Updated: May 9, 2012 9:48AM
It’s back! By it, I mean the blame-Bush reflex of Democrats. It has surfaced in the not-quite-yet-a-scandal revolving around Solyndra, the green-energy project hyped by President Barack Obama that collapsed in bankruptcy this month.
Democrats tried to claim the administration of President George W. Bush got the ball rolling on a half-a-billion-dollar loan guarantee for the California solar panel firm. But the record is clear that Bush officials wanted more information about the company in January 2009 — just before Obama’s inauguration — and wouldn’t act on its loan application.
Then the Obama administration picked up the ball and ran with it, pushing for the loan guarantee even though recently disclosed White House e-mails showed there were red flags about the soundness of the company. But, for the administration, Solyndra was too appealing as the archetype of the green energy firm that was going to transform American industry. Then Solyndra fizzled, laid off more than 1,000 employes and declared bankruptcy.
The political damage is huge. There’s video of Obama visiting the plant to tout it as America’s future. There’s the inconvenient truth that the loan grant originated in the unpopular 2009 stimulus bill. Next came disclosure that a big Solyndra investor was a big campaign donor for the president. Then came an FBI raid for Solyndra’s records and a congressional hearing. Whether this erupts into a scandal remains to be seen, but its political fallout was enough to have Democrats reaching for the blame-Bush card.
And it’s not the last time it will be played. What else have the Democrats got? With unemployment at 9 percent, poverty at record levels and middle-class income falling, it’s clear that Obama’s policies have failed. And all he is offering in his latest jobs bill is more of the same.
The left-wing MSNBC screamers are already at it, blaming Bush tax cuts for the severity of the recession. The charge that tax cuts for big earners caused the housing collapse that brought on the recession makes as much sense as Michele Bachmann’s claim that vaccination causes “mental retardation.”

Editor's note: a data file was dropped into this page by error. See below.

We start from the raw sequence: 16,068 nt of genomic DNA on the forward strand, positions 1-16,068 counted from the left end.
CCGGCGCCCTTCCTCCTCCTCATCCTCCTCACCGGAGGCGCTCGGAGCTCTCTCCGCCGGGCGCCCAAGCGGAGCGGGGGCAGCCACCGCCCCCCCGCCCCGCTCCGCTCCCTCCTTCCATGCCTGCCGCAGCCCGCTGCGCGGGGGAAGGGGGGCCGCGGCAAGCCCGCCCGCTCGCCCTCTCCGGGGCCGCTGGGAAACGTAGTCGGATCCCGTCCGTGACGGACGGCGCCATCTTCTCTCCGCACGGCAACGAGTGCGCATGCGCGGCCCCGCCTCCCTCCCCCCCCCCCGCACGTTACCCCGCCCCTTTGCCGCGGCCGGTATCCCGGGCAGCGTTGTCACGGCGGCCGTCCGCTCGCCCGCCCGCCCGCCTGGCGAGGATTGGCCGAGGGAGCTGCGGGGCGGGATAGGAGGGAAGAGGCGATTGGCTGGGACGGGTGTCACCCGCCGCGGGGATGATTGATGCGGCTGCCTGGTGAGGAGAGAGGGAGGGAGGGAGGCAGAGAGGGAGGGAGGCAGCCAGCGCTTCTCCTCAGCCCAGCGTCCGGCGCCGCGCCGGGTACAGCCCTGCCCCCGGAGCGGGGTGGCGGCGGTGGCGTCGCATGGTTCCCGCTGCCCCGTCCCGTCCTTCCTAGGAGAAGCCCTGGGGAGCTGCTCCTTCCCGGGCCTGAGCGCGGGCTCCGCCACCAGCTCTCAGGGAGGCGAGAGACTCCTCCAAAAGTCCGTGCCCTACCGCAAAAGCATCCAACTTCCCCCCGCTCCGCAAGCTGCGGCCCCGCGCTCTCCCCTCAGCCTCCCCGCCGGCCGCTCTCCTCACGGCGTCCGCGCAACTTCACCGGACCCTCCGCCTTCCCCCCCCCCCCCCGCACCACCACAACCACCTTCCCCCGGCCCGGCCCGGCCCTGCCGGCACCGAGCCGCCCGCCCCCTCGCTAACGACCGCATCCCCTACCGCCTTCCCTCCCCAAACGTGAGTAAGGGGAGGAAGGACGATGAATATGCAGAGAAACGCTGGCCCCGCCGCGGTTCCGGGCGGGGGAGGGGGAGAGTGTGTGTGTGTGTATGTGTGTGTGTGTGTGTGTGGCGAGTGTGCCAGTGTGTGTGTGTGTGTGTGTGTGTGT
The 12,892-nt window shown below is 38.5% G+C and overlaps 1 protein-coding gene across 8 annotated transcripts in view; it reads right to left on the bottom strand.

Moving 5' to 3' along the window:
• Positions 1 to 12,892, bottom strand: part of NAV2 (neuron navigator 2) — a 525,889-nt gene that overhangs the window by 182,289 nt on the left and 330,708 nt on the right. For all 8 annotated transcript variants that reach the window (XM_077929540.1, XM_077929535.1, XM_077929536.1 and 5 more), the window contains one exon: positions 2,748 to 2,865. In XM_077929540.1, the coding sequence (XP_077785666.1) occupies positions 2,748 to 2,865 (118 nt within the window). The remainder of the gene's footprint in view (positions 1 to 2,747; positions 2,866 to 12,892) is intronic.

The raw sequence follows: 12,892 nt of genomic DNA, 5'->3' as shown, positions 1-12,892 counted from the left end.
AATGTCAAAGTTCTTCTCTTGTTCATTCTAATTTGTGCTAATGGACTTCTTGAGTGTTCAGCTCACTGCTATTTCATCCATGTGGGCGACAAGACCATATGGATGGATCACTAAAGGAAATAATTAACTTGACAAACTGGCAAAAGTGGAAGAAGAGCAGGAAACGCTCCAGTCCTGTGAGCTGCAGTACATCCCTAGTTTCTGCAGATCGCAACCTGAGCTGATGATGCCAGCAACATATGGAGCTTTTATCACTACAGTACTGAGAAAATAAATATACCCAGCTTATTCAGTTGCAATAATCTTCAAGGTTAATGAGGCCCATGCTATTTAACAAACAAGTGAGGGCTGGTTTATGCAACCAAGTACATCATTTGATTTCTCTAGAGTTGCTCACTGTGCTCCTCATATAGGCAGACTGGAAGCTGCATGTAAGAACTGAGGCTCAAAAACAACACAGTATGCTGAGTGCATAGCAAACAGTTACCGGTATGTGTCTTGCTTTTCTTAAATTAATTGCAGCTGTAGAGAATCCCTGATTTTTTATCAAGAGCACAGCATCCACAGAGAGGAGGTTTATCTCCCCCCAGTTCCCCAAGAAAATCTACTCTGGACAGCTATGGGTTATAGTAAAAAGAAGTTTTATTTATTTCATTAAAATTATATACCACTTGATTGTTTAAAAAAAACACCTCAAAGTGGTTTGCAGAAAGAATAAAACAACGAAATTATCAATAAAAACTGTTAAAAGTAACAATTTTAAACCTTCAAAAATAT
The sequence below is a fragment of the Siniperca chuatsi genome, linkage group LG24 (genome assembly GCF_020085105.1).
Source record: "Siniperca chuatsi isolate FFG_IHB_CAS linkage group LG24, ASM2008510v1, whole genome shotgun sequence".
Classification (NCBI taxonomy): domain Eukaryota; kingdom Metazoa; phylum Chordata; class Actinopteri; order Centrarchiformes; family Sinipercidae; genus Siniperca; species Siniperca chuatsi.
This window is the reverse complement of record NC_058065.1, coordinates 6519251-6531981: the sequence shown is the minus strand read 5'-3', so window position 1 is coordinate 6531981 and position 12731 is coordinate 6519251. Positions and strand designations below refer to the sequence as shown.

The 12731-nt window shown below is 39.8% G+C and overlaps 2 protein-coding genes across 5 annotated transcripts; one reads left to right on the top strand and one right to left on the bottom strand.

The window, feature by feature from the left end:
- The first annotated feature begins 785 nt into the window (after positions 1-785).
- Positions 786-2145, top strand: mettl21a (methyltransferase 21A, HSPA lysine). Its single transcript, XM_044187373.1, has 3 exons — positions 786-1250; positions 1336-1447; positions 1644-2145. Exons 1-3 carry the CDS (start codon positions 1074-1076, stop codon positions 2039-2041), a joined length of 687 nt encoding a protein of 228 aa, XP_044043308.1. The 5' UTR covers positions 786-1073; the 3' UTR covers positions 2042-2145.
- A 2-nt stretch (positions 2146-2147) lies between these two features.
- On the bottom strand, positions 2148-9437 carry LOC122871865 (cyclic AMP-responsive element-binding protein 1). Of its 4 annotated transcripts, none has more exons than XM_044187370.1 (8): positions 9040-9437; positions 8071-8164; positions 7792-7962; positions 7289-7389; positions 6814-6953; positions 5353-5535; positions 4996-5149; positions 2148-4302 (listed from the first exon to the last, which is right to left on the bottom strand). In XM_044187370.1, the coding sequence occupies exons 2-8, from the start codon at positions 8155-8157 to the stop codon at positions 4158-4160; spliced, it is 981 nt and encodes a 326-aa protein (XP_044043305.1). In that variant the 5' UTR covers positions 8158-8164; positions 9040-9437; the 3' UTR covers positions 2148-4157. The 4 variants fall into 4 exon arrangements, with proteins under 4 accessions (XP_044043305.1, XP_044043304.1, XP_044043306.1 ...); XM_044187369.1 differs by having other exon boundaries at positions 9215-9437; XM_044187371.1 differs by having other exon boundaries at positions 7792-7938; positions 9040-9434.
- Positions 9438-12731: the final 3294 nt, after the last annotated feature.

Fueling the home crisis were the Federal Reserve’s easy money policy, lax mortgage lending standards promoted by liberals like Rep. Barney Frank (D-Mass.) and the quasi-government agencies Fannie Mae and Freddie Mac, Bush’s ill-conceived “ownership society” agenda, and the banks, securities bundlers and Wall Street financial giants eager to cash in on the riches they saw in these government policies.
The blame-Bush card is losing credibility since he will have been out of office four years by the time the 2012 election rolls around.
Obama’s falling poll numbers and GOP victories in recent special House elections in New York and Nevada have Republican hopes rising for 2012. That optimism should be tempered by Obama’s record as an extraordinary campaigner and the GOP debate focus straying from jobs. During the last GOP candidate forum, Bachmann’s ranting about vaccinations for little girls against cervical cancer and the other candidates jumping on Rick Perry for his immigration stance almost made the Texas governor look moderate.
His fumbling answers on those issues, his provocative rhetoric on Social Security and his as-yet unexamined views on creationism, evolution and the role of religion in public life make Perry a tentative front-runner. An issue to which Republicans should pay close attention is whether the debate focus on vaccination, creationism and social issues will portray the GOP in a way that alienates independent voters.
Job creation is the issue of the campaign. Mitt Romney, Jon Huntsman and Herman Cain have proposed specific economic plans. While he can boast about the jobs success of Texas, Perry has yet to come up with his own national economic platform. Romney, until Perry proves otherwise, remains the GOP candidate with the best chance of beating Obama.